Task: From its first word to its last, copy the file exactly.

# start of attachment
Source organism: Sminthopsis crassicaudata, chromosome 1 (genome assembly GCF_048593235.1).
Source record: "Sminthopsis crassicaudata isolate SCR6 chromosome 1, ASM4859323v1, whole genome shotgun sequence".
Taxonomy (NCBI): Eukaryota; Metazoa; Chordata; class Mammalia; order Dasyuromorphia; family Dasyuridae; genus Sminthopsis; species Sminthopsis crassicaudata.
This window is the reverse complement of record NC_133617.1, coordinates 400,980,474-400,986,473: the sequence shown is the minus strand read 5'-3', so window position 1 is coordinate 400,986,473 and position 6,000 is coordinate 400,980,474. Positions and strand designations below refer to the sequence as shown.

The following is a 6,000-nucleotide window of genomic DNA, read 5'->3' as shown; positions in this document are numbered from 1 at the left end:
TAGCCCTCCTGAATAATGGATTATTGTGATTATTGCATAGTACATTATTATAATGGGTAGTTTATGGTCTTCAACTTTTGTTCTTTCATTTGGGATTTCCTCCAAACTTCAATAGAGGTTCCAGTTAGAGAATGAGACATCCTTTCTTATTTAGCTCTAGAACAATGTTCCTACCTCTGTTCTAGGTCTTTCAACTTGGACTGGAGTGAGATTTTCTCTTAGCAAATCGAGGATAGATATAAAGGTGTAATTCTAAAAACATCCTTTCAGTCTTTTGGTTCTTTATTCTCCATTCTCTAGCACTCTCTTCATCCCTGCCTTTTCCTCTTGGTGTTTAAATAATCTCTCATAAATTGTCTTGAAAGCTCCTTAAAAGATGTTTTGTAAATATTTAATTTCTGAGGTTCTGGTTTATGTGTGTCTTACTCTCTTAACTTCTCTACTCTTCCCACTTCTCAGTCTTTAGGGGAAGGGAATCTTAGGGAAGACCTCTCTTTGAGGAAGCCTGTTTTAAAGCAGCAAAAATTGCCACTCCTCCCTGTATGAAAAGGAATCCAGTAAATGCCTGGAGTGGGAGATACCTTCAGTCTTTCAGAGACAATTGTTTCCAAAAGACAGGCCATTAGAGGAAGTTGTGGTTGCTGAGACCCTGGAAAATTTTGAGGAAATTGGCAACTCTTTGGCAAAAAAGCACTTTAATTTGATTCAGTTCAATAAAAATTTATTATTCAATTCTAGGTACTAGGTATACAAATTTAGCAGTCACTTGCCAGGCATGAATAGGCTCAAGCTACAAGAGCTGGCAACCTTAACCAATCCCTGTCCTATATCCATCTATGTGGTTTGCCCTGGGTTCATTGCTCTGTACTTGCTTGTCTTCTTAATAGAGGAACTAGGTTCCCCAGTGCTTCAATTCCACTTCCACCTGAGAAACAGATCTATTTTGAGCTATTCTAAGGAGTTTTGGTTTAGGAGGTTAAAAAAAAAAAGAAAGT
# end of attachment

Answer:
Source organism: Sminthopsis crassicaudata, chromosome 1 (genome assembly GCF_048593235.1).
Source record: "Sminthopsis crassicaudata isolate SCR6 chromosome 1, ASM4859323v1, whole genome shotgun sequence".
Taxonomy (NCBI): Eukaryota; Metazoa; Chordata; class Mammalia; order Dasyuromorphia; family Dasyuridae; genus Sminthopsis; species Sminthopsis crassicaudata.
This window is the reverse complement of record NC_133617.1, coordinates 400,980,474-400,986,473: the sequence shown is the minus strand read 5'-3', so window position 1 is coordinate 400,986,473 and position 6,000 is coordinate 400,980,474. Positions and strand designations below refer to the sequence as shown.

The following is a 6,000-nucleotide window of genomic DNA, read 5'->3' as shown; positions in this document are numbered from 1 at the left end:
TAGCCCTCCTGAATAATGGATTATTGTGATTATTGCATAGTACATTATTATAATGGGTAGTTTATGGTCTTCAACTTTTGTTCTTTCATTTGGGATTTCCTCCAAACTTCAATAGAGGTTCCAGTTAGAGAATGAGACATCCTTTCTTATTTAGCTCTAGAACAATGTTCCTACCTCTGTTCTAGGTCTTTCAACTTGGACTGGAGTGAGATTTTCTCTTAGCAAATCGAGGATAGATATAAAGGTGTAATTCTAAAAACATCCTTTCAGTCTTTTGGTTCTTTATTCTCCATTCTCTAGCACTCTCTTCATCCCTGCCTTTTCCTCTTGGTGTTTAAATAATCTCTCATAAATTGTCTTGAAAGCTCCTTAAAAGATGTTTTGTAAATATTTAATTTCTGAGGTTCTGGTTTATGTGTGTCTTACTCTCTTAACTTCTCTACTCTTCCCACTTCTCAGTCTTTAGGGGAAGGGAATCTTAGGGAAGACCTCTCTTTGAGGAAGCCTGTTTTAAAGCAGCAAAAATTGCCACTCCTCCCTGTATGAAAAGGAATCCAGTAAATGCCTGGAGTGGGAGATACCTTCAGTCTTTCAGAGACAATTGTTTCCAAAAGACAGGCCATTAGAGGAAGTTGTGGTTGCTGAGACCCTGGAAAATTTTGAGGAAATTGGCAACTCTTTGGCAAAAAAGCACTTTAATTTGATTCAGTTCAATAAAAATTTATTATTCAATTCTAGGTACTAGGTATACAAATTTAGCAGTCACTTGCCAGGCATGAATAGGCTCAAGCTACAAGAGCTGGCAACCTTAACCAATCCCTGTCCTATATCCATCTATGTGGTTTGCCCTGGGTTCATTGCTCTGTACTTGCTTGTCTTCTTAATAGAGGAACTAGGTTCCCCAGTGCTTCAATTCCACTTCCACCTGAGAAACAGATCTATTTTGAGCTATTCTAAGGAGTTTTGGTTTAGGAGGTTAAAAAAAAAAAGAAAGT